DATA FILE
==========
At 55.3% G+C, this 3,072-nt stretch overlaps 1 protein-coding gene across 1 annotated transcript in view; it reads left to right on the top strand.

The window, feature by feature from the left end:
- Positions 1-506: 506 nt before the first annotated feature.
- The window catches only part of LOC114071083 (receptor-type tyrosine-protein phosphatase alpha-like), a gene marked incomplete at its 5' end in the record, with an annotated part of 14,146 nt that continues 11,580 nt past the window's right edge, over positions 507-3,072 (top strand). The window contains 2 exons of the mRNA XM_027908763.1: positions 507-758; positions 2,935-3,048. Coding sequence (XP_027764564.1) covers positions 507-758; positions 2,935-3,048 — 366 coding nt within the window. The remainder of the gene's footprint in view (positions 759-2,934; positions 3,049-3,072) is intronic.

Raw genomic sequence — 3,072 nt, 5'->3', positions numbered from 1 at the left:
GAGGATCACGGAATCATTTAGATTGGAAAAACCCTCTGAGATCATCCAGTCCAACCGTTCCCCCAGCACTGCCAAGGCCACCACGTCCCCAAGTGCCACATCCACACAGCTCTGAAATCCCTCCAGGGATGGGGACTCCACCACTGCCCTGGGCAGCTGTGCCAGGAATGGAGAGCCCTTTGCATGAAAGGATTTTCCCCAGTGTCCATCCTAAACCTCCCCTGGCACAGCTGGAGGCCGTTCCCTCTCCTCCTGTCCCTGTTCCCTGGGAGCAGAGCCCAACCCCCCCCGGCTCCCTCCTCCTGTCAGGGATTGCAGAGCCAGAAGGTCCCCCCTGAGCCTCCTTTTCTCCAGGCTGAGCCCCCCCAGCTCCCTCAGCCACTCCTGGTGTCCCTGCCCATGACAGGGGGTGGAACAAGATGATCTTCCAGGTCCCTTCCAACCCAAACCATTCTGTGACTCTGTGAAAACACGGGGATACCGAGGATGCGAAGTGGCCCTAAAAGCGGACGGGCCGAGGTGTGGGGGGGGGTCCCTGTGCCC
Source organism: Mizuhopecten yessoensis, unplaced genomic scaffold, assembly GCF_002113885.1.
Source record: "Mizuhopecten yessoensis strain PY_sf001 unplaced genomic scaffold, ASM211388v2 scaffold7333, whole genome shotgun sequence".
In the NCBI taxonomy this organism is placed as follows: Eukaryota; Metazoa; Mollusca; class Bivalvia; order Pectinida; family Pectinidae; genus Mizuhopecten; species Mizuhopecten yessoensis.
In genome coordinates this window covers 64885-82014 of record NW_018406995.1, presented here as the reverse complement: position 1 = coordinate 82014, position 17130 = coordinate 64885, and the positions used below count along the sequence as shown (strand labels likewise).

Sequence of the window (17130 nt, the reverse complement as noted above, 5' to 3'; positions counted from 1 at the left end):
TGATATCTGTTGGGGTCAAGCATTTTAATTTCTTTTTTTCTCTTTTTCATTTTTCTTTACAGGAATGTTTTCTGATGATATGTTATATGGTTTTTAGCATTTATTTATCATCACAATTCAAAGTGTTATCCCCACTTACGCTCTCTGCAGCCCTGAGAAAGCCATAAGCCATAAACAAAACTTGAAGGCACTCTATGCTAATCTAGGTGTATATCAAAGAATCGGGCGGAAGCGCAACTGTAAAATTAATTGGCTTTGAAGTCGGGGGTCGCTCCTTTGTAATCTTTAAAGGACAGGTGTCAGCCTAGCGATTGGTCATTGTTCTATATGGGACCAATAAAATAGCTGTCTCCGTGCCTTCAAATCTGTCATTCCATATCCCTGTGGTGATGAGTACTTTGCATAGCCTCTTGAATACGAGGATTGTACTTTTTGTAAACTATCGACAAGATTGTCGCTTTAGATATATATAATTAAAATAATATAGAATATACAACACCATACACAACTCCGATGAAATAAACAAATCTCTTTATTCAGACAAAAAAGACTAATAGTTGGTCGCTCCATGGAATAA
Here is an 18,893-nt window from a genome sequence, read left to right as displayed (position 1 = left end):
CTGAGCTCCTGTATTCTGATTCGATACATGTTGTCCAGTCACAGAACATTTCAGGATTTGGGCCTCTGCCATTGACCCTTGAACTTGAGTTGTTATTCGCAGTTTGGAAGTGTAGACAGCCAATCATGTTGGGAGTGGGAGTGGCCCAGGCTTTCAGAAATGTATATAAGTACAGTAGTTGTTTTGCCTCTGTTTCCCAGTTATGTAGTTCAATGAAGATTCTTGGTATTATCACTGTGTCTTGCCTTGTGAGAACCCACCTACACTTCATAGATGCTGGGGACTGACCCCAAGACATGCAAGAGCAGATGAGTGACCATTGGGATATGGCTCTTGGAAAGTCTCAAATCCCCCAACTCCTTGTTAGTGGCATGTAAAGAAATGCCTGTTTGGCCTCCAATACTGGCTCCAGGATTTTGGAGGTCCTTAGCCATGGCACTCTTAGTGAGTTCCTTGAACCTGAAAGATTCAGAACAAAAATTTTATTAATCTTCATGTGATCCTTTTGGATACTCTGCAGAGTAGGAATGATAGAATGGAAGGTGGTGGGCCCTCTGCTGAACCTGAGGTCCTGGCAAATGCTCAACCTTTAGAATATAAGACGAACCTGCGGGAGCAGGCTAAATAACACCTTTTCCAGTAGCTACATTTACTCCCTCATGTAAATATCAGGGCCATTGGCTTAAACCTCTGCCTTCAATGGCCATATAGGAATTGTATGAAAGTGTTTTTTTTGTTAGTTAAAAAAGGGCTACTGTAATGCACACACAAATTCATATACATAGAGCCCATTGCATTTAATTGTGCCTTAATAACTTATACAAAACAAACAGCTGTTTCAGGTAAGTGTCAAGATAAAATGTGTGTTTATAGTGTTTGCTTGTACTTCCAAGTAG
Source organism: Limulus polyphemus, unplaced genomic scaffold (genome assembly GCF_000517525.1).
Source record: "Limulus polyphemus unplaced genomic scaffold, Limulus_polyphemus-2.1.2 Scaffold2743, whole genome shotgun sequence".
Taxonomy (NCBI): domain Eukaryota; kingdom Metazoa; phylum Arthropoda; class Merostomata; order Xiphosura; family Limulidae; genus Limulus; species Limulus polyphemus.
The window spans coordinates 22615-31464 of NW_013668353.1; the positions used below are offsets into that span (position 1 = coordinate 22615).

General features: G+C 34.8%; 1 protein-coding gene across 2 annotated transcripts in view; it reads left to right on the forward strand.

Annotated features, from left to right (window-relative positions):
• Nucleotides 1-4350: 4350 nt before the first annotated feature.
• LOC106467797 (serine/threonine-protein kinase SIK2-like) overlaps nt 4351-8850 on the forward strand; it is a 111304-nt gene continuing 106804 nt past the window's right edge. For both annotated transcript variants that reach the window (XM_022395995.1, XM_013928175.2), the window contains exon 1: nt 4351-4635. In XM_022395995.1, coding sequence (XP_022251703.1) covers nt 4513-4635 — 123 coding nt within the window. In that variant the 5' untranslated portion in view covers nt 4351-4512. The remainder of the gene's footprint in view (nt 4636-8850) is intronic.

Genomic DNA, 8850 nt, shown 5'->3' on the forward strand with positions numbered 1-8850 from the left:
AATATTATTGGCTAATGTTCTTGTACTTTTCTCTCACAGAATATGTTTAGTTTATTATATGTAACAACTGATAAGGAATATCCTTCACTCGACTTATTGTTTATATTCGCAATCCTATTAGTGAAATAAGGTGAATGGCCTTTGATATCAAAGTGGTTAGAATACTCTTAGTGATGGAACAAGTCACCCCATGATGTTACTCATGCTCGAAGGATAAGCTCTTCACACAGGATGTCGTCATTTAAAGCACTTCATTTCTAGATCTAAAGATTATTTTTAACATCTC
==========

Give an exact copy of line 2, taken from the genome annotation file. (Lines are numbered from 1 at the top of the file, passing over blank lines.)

The window, feature by feature from the left end: